A few weeks ago, I was on a call with a client and their marketing team who was sharing some incredibly creative ideas for an upcoming marketing campaign. My creative juices were flowing, my strategic wheels were turning, and my hands were doing their best to get my racing thoughts on paper.
With a huge smile on my face I was thinking, “I love this stuff!” Not only the specific topics being discussed, but the energy of collaboration and excitement of new opportunities. Then, as the marketing team wrapped up their presentation, one of the brand executives asked an interesting question… “How will this campaign fit within our current marketing strategy?”
There was an extended pause during which I wondered, did the marketing team jump too far ahead and leave the key stakeholders behind at the start? Were there high-level strategic details presumed so obvious they were simply overlooked? Which questions should have been addressed before pitching this marketing campaign to ensure everyone on the team is informed and prepared to move forward?
After this call, I tried to consider the perspective of brand executives and other stakeholders involved. If I were them, what questions might I have before launching a new marketing campaign or initiative? Breaking down any/all assumptions about the audience, which questions would I address to ensure everyone is on the same page? Here are a few that came to mind along with my responses:
What is a marketing strategy?
This is a surprisingly difficult question to answer. The Oxford Languages definition is simple enough, “A plan of action designed to promote and sell a product or service.” However, it is the simplicity of this definition that makes it difficult to sufficiently explain without further context.
Building upon the Oxford definition, marketing experts have presented four types of marketing strategies: Cause, Relationship, Scarcity, Undercover. Within each of those are a list of sub-sets and micro-topics which are dependent on the variables of any given scenario.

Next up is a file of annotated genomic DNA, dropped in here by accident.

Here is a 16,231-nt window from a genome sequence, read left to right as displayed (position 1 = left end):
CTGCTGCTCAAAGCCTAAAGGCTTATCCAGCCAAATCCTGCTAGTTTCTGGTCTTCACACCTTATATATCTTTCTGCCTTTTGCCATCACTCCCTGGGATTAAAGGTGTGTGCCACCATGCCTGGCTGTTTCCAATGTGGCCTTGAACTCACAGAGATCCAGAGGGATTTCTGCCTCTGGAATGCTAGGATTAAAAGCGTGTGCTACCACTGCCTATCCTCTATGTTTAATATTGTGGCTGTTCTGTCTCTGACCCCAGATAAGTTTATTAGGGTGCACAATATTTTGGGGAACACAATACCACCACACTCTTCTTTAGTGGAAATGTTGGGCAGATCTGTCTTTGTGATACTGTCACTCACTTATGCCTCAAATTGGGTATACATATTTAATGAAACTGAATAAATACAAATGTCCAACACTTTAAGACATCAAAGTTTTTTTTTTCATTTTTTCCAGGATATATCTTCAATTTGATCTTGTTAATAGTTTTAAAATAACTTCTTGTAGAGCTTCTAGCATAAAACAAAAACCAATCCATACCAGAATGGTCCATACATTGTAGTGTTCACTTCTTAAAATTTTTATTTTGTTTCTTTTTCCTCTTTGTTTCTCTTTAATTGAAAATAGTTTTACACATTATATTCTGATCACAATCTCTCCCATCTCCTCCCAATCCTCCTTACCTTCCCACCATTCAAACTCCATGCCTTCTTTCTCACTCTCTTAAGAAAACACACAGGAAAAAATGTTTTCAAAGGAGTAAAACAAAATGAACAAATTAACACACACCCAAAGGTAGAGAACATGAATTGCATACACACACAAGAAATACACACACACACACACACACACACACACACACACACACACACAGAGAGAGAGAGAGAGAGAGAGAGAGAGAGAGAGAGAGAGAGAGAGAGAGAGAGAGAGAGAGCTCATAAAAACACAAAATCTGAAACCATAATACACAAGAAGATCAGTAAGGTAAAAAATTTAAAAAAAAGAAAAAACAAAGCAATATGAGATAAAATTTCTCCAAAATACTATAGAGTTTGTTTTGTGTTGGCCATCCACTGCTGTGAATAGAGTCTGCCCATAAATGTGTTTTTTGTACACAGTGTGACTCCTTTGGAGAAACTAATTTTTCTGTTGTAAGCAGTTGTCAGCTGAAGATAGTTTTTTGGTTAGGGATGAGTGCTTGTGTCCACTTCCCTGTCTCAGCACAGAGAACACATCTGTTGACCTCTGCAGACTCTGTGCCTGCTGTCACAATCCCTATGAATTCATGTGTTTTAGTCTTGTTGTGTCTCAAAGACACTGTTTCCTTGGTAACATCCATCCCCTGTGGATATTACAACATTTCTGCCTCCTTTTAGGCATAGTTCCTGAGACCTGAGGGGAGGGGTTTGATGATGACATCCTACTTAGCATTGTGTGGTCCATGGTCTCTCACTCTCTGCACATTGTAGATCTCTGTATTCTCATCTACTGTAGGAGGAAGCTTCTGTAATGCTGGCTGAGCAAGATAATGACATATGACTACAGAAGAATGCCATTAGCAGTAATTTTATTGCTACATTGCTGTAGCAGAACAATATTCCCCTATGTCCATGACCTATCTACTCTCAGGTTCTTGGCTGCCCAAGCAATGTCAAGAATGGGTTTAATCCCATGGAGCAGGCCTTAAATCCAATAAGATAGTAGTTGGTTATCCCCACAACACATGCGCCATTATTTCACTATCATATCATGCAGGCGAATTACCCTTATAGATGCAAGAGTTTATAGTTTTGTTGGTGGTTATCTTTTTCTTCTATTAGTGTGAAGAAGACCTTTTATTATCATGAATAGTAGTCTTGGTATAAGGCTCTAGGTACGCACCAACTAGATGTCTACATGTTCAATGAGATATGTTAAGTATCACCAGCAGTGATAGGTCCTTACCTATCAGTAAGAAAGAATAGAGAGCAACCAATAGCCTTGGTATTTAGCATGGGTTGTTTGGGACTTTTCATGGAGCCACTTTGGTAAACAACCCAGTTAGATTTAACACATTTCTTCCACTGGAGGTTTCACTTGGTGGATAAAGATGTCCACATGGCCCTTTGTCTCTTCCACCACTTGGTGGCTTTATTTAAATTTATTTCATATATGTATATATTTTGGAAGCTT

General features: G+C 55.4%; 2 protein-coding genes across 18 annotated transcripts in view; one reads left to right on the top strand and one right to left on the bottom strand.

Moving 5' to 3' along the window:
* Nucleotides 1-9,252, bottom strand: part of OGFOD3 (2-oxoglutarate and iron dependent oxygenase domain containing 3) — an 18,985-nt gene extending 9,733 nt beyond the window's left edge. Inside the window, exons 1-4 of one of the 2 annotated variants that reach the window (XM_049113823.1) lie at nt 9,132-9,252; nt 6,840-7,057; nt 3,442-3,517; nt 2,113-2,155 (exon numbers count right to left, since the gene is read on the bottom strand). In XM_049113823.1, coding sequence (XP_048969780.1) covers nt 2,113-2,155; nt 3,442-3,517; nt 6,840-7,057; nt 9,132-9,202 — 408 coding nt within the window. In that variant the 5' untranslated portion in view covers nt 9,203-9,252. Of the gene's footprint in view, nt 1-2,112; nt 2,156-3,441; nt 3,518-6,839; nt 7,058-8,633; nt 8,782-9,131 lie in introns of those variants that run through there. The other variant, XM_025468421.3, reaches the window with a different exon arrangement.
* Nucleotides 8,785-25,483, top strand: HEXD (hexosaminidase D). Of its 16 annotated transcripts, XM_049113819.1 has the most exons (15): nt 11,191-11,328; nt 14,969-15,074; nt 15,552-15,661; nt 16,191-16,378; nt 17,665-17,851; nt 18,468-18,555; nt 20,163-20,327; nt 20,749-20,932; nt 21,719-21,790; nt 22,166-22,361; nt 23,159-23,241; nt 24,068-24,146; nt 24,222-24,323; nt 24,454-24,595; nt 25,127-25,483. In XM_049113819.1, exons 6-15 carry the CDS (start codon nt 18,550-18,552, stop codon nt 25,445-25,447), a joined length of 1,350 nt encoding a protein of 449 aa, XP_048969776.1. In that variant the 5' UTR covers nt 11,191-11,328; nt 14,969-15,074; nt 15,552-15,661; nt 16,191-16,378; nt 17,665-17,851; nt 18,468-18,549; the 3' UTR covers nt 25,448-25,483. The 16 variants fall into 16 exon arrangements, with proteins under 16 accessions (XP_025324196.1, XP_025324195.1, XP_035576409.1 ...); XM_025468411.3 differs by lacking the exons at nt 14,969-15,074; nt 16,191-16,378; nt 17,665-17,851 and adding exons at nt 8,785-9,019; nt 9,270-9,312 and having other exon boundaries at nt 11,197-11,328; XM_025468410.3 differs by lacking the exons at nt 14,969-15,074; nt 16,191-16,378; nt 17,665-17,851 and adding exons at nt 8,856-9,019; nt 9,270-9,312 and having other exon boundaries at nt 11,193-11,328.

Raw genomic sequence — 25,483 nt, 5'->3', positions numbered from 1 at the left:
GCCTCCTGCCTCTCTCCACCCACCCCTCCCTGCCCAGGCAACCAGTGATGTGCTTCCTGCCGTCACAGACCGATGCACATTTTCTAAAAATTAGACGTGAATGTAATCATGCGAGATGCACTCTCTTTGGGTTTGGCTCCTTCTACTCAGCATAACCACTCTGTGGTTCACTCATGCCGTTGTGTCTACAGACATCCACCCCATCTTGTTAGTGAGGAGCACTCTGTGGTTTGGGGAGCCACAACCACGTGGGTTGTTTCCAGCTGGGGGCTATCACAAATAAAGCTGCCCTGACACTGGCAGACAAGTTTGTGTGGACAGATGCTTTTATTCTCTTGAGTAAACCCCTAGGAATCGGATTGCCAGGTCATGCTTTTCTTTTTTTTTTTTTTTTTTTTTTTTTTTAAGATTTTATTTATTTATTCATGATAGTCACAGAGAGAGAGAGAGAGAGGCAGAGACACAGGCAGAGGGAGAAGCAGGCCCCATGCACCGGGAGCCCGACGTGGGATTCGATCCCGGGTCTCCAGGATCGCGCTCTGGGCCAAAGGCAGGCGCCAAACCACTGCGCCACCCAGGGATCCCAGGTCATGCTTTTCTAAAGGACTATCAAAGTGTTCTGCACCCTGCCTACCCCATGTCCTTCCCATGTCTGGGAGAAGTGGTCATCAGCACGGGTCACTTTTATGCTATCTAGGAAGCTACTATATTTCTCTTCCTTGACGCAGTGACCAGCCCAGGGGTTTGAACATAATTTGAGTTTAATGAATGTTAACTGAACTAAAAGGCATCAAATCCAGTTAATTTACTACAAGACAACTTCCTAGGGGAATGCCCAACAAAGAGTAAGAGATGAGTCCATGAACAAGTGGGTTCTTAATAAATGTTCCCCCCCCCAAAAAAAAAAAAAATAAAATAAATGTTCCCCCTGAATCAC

People often look for a more substantial answer than, “A plan of action…” but that is an accurate response to the initial question. Instead of trying to provide a different answer to satisfy the need for substance, we guide our clients through a process to determine a more relevant question based on their brand goals and objectives.
How is a marketing strategy different than our current marketing campaigns?
Whether the goal is to inform, persuade, or motivate action, each marketing campaign needs to play a role in building something bigger than itself. Without a marketing strategy, the individual campaign becomes the primary focus, and the overall marketing objective can become an afterthought.
For example, think in terms of building a specific brand identity. The marketing campaign is the building block, whereas a marketing strategy is the blueprint illustrating the desired result. It can be deceptively satisfying to keep producing building blocks but without a blueprint, there is no telling if those blocks are the right size and shape.
How do I measure ROI for a marketing strategy?
The key to tracking and measuring ROI is having clearly defined goals and objectives. This is a primary focus early in the strategic development process, which is partly why strategic development is so valuable.
With a set of clearly defined goals, there can be a collective understanding of what success looks like. From there, a series of performance benchmarks can be established leading from today forward to that desired outcome. Now all the pieces are in place to track and measure ROI; there is a starting point, an ultimate destination, and checkpoints along the way to ensure progress is being made.
How often should I update my marketing strategy?
A marketing strategy should be viewed as a living, breathing element of your overall brand strategy; so, it is wise to take an agile approach. Leverage ongoing consumer feedback and KPI analysis to guide decision making, which may require strategic modifications. Build upon tactics that are having the desired impact and adapt in areas that are not.
Just as market conditions and consumer preferences behave in a state of fluidity, so must your strategic approach. There is no time to fully halt and assess because the world keeps moving and will pass you by. It’s not a matter of when or how often you should update your marketing strategy; rather it’s a matter of maintaining strategic agility along the way.
If you have questions about marketing strategies, we would love to hear them! Send us a note to get the conversation started.